“When I and a few other engineers looked at the driver, we thought, ‘Why can’t we design a putter that way?'”

Read More: “This putter is like cheating,” says Rickie Fowler’s caddie about where golf’s hottest club got its start.

Even though the swing is smaller and there is less force at contact, that face can still bend if we design it right. We can use that and our AI to try to make the faces of our putters better. ‘Let’s reduce the standard deviation of ball speed around the face,'” we said.

After a few weeks, the minds of both humans and machines worked together to make the first prototypes of ideas for a face that would bend differently based on where it hit something.

Odyssey tests show that when you miss a putt from 32 feet with the Ai-One, it ends up 21 percent closer to the hole than with a regular flat-faced putter. It was 7 percent better with the Ai-One Milled. Stubben said that the face does the work.

“It has less face deflection, but other than that, there aren’t many differences between this and a driver,” he said. “We can also go a little deeper when we talk about the structure itself. That’s because going deeper and having more shape does put some stress on the face, but because the impact is a little slower with less force, we were able to pull deeper than the driver faces can do.

2. A real need to show two sides.

The Ai-One and Ai-One Milled have two face options that represent the two most common feel preferences: a metal insert that is firmer and a polymer insert that is softer. But here’s the trick: It’s not stainless steel, which is what most putters are made of. The Ai-One’s face is made of aircraft aluminum, which lets the back of the face be shaped. The front of the face is made of a co-molded version of the same urethane that is used to make the famous White Hot insert, which has been on tour and on the market for 20 years. Stubben said that the multi-material insert has almost the same impact ratio of ball speed to swing speed as the original White Hot insert. This shows that the Ai-One face design isn’t just flattening the middle of the face to make ball speed normal on miss-hits.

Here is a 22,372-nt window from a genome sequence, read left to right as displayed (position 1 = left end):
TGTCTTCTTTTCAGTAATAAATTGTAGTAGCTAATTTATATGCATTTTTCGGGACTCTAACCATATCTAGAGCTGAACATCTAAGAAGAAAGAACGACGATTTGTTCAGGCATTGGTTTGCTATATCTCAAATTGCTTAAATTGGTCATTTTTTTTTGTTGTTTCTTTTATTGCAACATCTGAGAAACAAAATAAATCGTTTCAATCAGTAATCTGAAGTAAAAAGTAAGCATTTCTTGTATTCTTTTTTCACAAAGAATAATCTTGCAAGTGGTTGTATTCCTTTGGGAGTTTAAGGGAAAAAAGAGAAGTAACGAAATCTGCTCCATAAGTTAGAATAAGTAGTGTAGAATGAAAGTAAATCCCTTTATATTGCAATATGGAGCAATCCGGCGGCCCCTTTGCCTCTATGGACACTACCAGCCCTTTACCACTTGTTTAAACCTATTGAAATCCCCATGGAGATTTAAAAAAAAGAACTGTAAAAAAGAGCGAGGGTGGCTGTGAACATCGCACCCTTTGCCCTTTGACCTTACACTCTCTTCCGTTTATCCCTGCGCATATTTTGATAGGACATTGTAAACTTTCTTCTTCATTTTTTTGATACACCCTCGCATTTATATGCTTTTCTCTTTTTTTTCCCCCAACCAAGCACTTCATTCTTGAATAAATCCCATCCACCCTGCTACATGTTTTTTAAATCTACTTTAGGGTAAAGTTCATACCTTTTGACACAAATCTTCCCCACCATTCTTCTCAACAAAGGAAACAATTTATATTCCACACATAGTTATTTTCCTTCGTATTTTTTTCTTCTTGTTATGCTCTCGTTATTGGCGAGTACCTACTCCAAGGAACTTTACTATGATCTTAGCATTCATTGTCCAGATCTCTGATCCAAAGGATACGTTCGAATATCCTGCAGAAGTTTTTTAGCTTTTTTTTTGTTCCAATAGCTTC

Read More: Five of the best golf clubs for people with high handicaps in 2023.

While the Ai-One Milled line has a 6-4 titanium face piece that lets the back of the face be shaped and a more durable front of the face than one made of a more flexible metal like aluminum. Most importantly, titanium was flexible enough to work with the design of the face’s small cracks when it hit something.

3. A version of the Stroke Lab shaft technology that is simpler.

When they came out in 2019, Stroke Lab putter shafts had a unique mix of graphite (most recently red) and steel tip. The whole shaft weighed 75 grams, which is about 40 grams less than a normal steel putter shaft. The goal was to move the balance point of the shaft closer to the hands to improve speed. The stiffer tip section was meant to focus on controlling the head’s rotation without adding extra weight. The Stroke Lab idea has been rethought for the Ai-One line. The steel shaft now weighs 95 grams, and the butt end of the grip adds another 20 grams of weight. The all-steel design and counterbalancing effect are meant to bring back the benefits of the original Stroke Lab idea for pace and stroke control.